When you change some com­po­nents but apps then think it’s a whole new PC

PC & Tech Authority - - INVESTIGATOR -

Prod­uct ac­ti­va­tion was in­tro­duced by various soft­ware com­pa­nies dur­ing the early part of this cen­tury as a way of com­bat­ting the ris­ing tide of soft­ware piracy. The idea was that once an ap­pli­ca­tion was in­stalled to a com­puter, it was elec­tron­i­cally “stamped” with a dig­i­tal fin­ger­print.

That fin­ger­print was cre­ated by us­ing an in­stal­la­tion code or prod­uct key, and some in­for­ma­tion such as a MAC ad­dress, se­rial num­ber or other iden­ti­fier from your com­puter’s hard­ware.

That works just fine un­til you al­ter enough hard­ware such that the fin­ger­print used to ac­ti­vate your soft­ware changes so much that the soft­ware thinks it’s been moved to an­other com­puter.

Ron sent us a mes­sage re­gard­ing re­pairs made to his Toshiba Satel­lite L750. This sys­tem is a few years old and was su„er­ing some prob­lems. He took it to an au­tho­rised re­pairer who, af­ter a failed at­tempt at fix­ing the prob­lem with a mother­board with “a spare they had around”. When that didn’t work, they or­dered a new part.

While the sys­tem was in for re­pair, Ron took the op­por­tu­nity to get a new 1TB hard drive in­stalled as well. The re­pairer cloned his old 500GB to the new 1TB drive. “They in­stalled a 1TB HDD, and trans­ferred all my files across­ap­par­ently fault­lessly. With all my screen short­cut icons and beau­ti­ful wall­pa­per still sacro­sanct,” said Ron.

But the anti-piracy pro­tec­tions Mi­crosoft had built into OŽce 2010 “de­tected di„er­ent hard­ware”. This trig­gered the com­mence­ment of a trial mode.

The change of mother­board and hard drive is what has most likely caused this is­sue. Given that the mother­board holds the graph­ics card, net­work in­ter­face and other key com­po­nents, and he added a new hard drive, it looked, like he had copied that in­stal­la­tion of Mi­crosoft OŽce Pro­fes­sional 2010 an­other com­puter. And, un­for­tu­nately, Ron can’t find his orig­i­nal pur­chase in­for­ma­tion.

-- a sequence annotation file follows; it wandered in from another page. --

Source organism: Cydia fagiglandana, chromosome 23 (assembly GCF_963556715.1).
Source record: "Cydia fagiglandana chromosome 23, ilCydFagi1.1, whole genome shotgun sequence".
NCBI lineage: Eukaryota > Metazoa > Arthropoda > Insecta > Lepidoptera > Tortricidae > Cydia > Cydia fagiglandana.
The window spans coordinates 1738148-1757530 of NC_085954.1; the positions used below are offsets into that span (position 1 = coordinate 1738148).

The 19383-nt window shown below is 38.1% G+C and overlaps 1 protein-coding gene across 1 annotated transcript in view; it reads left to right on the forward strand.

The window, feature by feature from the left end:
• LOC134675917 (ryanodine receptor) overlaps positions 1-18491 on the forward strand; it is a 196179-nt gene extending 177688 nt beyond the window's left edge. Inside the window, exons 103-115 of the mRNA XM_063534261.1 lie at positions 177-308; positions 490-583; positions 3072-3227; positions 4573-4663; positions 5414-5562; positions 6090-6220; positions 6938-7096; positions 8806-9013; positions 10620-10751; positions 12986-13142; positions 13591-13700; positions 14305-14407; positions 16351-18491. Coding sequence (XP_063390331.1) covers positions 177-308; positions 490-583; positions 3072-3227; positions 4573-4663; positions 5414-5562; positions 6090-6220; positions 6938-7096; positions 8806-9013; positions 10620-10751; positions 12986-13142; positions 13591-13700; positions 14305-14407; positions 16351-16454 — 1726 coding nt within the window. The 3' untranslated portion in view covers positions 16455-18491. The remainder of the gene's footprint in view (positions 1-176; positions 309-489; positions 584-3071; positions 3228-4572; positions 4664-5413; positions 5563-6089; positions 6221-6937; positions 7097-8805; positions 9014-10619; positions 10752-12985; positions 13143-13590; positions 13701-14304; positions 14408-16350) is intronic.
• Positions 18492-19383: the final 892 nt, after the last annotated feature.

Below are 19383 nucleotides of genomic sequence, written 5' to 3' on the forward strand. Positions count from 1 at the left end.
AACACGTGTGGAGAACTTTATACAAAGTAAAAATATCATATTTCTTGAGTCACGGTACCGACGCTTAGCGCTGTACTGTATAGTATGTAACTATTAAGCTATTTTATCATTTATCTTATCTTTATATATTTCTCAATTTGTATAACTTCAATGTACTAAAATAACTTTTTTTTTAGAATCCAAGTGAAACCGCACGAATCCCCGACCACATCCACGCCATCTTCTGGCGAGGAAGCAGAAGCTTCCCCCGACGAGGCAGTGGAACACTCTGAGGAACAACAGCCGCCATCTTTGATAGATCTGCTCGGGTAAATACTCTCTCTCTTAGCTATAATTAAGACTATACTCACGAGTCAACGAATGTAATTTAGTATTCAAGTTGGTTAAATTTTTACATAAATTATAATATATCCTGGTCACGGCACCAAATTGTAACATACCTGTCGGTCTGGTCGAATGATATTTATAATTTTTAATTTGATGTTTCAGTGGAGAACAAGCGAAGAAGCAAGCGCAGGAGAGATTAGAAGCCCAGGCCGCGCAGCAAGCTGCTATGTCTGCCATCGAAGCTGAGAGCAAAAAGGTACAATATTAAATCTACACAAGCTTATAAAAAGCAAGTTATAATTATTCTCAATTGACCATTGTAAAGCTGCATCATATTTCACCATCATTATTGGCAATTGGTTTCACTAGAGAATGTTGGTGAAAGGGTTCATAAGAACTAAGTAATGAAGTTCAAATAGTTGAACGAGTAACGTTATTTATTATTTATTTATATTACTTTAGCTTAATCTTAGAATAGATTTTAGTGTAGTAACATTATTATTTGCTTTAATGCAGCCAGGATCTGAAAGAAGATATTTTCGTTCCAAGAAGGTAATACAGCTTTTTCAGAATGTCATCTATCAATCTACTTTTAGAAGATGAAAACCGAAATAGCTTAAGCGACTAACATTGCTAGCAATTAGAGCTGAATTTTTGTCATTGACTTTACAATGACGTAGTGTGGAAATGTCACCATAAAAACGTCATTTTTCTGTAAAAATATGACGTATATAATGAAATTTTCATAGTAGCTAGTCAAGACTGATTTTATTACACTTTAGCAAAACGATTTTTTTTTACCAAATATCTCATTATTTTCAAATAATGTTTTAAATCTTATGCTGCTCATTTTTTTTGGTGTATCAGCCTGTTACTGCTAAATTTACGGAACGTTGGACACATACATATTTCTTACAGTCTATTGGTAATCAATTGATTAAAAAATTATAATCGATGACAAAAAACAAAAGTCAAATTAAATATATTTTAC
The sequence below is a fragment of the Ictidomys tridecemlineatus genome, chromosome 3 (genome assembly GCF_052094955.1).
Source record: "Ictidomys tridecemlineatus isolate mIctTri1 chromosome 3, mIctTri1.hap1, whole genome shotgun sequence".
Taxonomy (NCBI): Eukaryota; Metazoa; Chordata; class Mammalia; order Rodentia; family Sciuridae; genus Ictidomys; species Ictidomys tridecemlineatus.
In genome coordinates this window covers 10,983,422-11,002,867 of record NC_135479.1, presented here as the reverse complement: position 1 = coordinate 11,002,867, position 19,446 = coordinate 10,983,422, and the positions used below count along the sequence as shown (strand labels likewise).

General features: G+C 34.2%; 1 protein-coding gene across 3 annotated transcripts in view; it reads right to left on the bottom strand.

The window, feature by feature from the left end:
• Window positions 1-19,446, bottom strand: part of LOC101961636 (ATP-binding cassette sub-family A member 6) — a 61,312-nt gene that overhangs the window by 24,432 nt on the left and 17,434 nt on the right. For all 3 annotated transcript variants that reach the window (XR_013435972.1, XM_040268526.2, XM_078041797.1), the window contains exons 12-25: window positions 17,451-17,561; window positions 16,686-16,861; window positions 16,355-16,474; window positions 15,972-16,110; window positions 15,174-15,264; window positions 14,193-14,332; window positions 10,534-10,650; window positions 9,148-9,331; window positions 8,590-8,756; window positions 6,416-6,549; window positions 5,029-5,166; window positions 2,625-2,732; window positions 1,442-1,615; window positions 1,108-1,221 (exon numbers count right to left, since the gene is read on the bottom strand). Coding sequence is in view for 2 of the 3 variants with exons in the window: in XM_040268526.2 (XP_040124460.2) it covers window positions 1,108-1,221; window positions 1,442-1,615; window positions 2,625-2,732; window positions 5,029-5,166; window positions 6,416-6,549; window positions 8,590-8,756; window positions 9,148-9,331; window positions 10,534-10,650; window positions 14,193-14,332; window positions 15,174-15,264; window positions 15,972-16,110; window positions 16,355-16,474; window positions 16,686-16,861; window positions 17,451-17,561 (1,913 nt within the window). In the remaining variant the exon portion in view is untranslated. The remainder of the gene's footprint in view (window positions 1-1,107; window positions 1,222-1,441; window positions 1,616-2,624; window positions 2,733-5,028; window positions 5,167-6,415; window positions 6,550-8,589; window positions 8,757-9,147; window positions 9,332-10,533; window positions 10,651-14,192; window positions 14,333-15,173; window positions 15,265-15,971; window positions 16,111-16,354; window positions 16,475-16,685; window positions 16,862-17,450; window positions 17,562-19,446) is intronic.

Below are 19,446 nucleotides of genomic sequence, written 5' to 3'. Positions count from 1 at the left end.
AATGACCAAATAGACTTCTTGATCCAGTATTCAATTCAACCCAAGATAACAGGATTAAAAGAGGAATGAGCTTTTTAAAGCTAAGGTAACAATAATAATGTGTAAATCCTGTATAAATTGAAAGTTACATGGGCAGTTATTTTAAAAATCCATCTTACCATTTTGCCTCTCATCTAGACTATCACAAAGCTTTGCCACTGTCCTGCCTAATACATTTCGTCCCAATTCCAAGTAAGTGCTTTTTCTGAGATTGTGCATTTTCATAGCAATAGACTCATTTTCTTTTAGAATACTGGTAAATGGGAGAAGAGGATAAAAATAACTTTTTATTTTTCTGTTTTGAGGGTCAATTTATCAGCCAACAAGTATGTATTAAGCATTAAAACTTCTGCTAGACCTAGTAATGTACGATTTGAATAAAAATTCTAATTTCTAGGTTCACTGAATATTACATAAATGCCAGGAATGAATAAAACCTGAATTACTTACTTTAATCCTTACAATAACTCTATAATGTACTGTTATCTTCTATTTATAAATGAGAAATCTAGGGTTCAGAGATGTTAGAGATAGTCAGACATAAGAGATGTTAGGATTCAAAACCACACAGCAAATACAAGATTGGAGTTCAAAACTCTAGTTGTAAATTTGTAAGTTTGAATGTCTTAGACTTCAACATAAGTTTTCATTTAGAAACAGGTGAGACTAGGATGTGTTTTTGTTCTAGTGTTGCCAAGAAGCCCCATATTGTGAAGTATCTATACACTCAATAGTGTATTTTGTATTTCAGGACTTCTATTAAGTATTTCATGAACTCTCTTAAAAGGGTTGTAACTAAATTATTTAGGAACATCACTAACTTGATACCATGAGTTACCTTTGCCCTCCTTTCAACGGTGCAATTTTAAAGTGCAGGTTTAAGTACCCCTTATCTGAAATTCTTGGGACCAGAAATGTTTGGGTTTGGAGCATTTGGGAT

As if that wasn’t bad enough Ron is work­ing on his doc­toral the­sis and he has pur­chased many of his books from Ama­zon’s Kin­dle store. His col­lec­tion of 1200 Kin­dle books can’t be opened and he has had no luck con­tact­ing some­one at Ama­zon for help.

So, there are two prob­lems to solve; the Mi­crosoft OŽce Ac­ti­va­tion and ac­cess to his Kin­dle books. Adding to the com­plex­ity, I think, is that the ver­sion of Mi­crosoft OŽce has been su­per­seded with a cou­ple of sub­se­quent re­leases. But we put the ques­tion to Mi­crosoft and Ama­zon to see what could be done.

Ron even­tu­ally solved his Kin­dle prob­lem. As there had been so many changes made to what he now calls his “new old com­puter”, he found that Ama­zon was treat­ing his com­puter as a com­pletely new de­vice.

Once that leap was made, and he notes that the er­ror mes­sages he was see­ing did not make it clear that was the prob­lem, he was able to ac­cess his li­brary of Kin­dle books.

So, he now needs to re­down­load his li­brary of 1200 books so that he can ac­cess them on his “new old” com­puter.

Mi­crosoft Aus­tralia con­tacted Ron and he also re­ceived a fol­low up call from Mi­crosoft USA af­ter we es­ca­lated the is­sue on Rons be­half.

They talked him through lo­cat­ing the OŽce in­stal­la­tion-date from my lap­top which he read out. They called him back and pro­vided the re­quired con­fir­ma­tion codes to un­block his MS OŽce 2010 Pro Plus in­stal­la­tion.


We re­cently wrote about the is­sues faced by a reader with con­nect­ing his “call to base” alarm sys­tem to the NBN. Fred con­tacted us to tell us how he solved this prob­lem with his sys­tem. As he was able to con­nect his ana­logue phone to his NBN mo­dem, he could see why the same wouldn’t work with alarm sys­tem.

Fred pur­chased a two-way split­ter, plugged it into the Tel­stra mo­dem, and ter­mi­nated the alarm line so he could plug it into the split­ter.

He com­pleted a live test with the se­cu­rity com­pany - the alarm was ac­ti­vated by in­tru­sion and it reg­is­tered at the se­cu­rity mon­i­tor.

De­spite get­ting no help from the se­cu­rity com­pany, who wanted to sell him a newer sys­tem, he found a tech­ni­cian who changed the wiring from the alarm so it would work.

But Mi­crosoft – it’s not a new PC, at all, just some new bits in my old one

An­thony Caru­ana has worked for al­most ev­ery ma­jor mast­head in the Aus­tralian IT press. As an ex­pe­ri­enced IT pro­fes­sional – hav­ing worked as the lead IT ex­ec­u­tive in sev­eral busi­nesses, he brings a unique in­sight to his re­port­ing of IT for both busi­nesses and con­sumers.

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